How to copy a Mongo database to another, the fast way

Hello everyone,

I am working on a Node.js/Express/Mongo app.

I have 2 environments :

  • production environment, which connects to a ‘production’ Mongo database

  • development environment, which connects to a ‘development’ Mongo database

Both databases ‘production’ and ‘development’ are hosted in Mongo Cloud Atlas.

Note : today, the two databases are in the very same cluster, but I could create a second cluster if needed to solve my issue.

I regularly have to fix bugs, and every time it happens, I want to copy the data in the production database to the development database, so that I can replicate in my dev environment the issue viewed in production.

My question is : how can I copy the production database to the dev database (replacing data in the dev database) in the fastest way possible ?

Today, I am exporting/importing (via JSON file) the collection one by one, which is obviously not satisfying.

I also managed to write a script that I run on Mongo Playground in VSCode.

But I have a lot of collections, some of them are a bit “fat”, so the script is extremely long (=> not an acceptable solution).

I suppose I am running through a very common problem, and that there should be a standard solution here.

How should I manage this ?

If using Atlas have you tried to talk to Mongo about this? We have the same routine, where we replace Dev from Prod on a regular basis. I believe it’s done at a server level using the toolset that’s part of the Atlas infrastructure.
We have a pretty large replicated cluster and it does not take that long to do the refresh.

At the very least I’d not use JSON as you could lose data typing but use mongodump and import instead unless you have a very good reason not to.

Sorry I’ve not more detail, our DBA team deal with this but I know they do not use dump/restore but do it at a server level and without custom tooling or so I believe.

Hello John_Sewell, Thank you for your reply,

I wouldn’t mind using mongodump only if I see a difference in execution time for the transfer.

But a solution that doesn’t require me to temporarily store my data locally would be a better solution for me, I think.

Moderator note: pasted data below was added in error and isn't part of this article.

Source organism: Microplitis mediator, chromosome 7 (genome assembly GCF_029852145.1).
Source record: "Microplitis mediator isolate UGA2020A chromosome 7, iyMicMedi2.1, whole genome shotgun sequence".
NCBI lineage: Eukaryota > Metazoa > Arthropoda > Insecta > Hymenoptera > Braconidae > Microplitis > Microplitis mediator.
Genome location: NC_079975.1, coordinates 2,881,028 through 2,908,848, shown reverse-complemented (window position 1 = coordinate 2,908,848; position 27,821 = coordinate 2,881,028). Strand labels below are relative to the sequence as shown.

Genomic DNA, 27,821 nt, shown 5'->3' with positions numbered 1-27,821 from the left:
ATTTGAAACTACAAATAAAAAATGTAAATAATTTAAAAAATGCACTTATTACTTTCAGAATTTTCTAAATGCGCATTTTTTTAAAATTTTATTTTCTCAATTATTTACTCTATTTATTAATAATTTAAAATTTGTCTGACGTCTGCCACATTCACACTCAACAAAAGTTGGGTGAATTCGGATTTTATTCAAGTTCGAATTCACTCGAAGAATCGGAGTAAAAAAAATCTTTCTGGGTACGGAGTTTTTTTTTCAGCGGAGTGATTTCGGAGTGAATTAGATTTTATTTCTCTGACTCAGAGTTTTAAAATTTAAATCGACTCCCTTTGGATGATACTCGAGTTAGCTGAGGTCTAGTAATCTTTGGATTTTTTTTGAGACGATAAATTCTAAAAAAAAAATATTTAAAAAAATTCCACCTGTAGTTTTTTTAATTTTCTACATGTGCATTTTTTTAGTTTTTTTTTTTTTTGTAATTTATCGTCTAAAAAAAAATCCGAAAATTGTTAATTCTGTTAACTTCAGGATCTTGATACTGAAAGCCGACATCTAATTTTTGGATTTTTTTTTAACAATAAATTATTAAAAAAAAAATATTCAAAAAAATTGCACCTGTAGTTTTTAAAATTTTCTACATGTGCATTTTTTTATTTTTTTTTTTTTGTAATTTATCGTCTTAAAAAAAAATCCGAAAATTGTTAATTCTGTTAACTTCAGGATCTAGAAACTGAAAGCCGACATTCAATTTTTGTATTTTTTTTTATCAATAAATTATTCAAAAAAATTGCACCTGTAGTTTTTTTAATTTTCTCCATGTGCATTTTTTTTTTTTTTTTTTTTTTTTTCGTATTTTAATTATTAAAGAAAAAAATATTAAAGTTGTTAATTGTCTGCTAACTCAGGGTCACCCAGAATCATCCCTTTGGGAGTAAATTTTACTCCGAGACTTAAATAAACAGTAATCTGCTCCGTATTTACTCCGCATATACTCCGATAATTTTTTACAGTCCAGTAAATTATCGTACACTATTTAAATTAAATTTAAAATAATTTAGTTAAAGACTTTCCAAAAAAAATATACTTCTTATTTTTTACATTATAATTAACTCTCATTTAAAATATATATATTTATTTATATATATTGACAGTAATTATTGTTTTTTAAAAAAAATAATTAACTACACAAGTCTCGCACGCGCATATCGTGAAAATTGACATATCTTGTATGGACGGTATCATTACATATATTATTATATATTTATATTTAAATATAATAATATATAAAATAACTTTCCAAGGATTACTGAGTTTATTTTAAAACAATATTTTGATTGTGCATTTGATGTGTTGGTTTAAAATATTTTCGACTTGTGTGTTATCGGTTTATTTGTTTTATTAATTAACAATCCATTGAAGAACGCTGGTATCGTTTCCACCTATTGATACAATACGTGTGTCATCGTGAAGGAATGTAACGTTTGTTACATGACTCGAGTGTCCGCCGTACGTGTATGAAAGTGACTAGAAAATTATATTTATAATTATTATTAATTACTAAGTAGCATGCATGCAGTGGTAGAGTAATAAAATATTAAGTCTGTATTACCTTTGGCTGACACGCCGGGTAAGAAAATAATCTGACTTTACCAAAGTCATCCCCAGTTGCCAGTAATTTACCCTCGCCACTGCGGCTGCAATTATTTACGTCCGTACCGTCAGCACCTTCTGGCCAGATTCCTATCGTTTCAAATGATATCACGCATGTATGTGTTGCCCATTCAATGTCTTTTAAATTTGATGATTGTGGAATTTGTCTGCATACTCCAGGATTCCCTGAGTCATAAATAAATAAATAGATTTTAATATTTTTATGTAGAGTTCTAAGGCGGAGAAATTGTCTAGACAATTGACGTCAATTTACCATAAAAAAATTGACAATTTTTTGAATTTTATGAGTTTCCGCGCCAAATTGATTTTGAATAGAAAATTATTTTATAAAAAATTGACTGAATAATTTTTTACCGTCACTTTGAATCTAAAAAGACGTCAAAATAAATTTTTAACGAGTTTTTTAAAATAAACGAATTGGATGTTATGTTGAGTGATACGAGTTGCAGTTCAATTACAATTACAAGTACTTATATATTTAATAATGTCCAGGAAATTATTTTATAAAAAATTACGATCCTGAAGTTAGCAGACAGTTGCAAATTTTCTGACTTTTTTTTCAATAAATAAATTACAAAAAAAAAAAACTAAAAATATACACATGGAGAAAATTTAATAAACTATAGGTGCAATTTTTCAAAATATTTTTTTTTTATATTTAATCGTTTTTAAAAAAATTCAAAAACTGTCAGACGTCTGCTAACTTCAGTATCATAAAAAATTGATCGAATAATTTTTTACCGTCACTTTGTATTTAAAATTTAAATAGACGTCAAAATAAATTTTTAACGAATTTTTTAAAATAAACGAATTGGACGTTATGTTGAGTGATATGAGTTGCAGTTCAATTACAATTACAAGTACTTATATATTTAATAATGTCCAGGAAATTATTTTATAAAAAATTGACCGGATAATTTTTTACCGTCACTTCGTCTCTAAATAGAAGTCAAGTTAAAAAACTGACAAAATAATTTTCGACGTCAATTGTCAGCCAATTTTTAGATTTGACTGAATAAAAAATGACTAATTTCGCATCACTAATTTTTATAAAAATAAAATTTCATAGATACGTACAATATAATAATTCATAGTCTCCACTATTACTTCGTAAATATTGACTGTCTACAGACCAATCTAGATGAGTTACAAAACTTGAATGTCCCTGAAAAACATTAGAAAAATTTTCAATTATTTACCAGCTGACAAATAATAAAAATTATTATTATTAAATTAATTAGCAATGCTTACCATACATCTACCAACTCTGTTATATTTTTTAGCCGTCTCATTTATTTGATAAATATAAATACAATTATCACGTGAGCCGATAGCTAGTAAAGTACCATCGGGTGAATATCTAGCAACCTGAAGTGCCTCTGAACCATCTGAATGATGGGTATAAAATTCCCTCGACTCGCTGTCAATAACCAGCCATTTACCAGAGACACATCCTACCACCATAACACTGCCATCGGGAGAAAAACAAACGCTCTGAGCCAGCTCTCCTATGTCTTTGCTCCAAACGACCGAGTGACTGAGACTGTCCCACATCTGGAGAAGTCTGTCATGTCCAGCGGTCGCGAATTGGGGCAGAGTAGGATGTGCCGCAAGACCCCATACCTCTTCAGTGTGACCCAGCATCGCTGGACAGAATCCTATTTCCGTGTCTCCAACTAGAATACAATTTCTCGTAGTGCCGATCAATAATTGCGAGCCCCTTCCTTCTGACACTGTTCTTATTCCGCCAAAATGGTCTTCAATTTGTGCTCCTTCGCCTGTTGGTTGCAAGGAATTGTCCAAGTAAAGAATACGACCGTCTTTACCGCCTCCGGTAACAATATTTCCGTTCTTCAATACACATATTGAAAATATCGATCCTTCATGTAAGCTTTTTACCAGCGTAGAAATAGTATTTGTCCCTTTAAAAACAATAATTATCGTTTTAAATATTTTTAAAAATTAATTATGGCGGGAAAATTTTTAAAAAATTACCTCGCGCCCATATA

You mentioned talking to Mongo about this, how can I contact him?

Since

you may use the aggregation framework on all the collections from one database with an $out into the other database.

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Oops, missed that. Yes that would be very quick, just an $out to copy data from one database to another if they are both on the same cluster! Then the data does not need to leave the server.

Hello,

I was able to try mongodump with mongorestore, it took me about 2min to transfer the data. The problem is that I haven’t yet found any other way of having to drop the data on my development environment in order to be able to update the data.

Then I followed your other suggestion with $out, and it took me much less time to transfer the data. However, I don’t think my boss will like this method. It forces me to write a script. Unless there’s another way of using $out?

What a stupid boss, if he does not like that you automatize a process with a script.

What a stupid boss, if he prefers that you use a manual operation for a repetitive task.

What a stupid boss, if he does not like the fact that you are selecting the best solution for your current setup and use-case.

He must have reach his highest level on the Peter Principle.

Please calm down, I could be wrong about what he told me too. It seemed to me that he wanted something other than a script, if that’s the best solution then I obviously want to believe him and he’ll believe it too. In any case, I lack knowledge of MongoDB and that’s why I’ve come to you. But please, be respectful.

I am respectful to you. I am not with your boss if does not let you implement the best solution.

The fastest way would be to use Atlas Cloud Backups and restore a backup to your Development Cluster. I’m not sure why you are keeping your production and development data in the same Cluster, unless you are not concerned about performance.

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Restore can drop the target of the restore, but if both are on the same cluster then it just makes sense to use the $out option.

There are also options to do with indexes that you may want to take a look at.

If you’re doing a drop and restore, that’s going to be a script anyway surely? You’re not going to type in the command manually each time you want to do this? You could just put the mongosh call with the command to $out between databases in a one line batch / shell file.

If you’re possibly going to split up the Prod and dev then it makes sense to get something in place that could work in the future and not have to be engineered.

Also be wary of users setup and permissions if you have the prod and dev environments on the same cluster…seems to be a recipie for something bad to happen!

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Other options to consider if you go the mongodump/restore route in order to avoid

The option --archive without a filename to send mongodump to stdout and then pipe to mongorestore with --archive again to read the dump from stdin.

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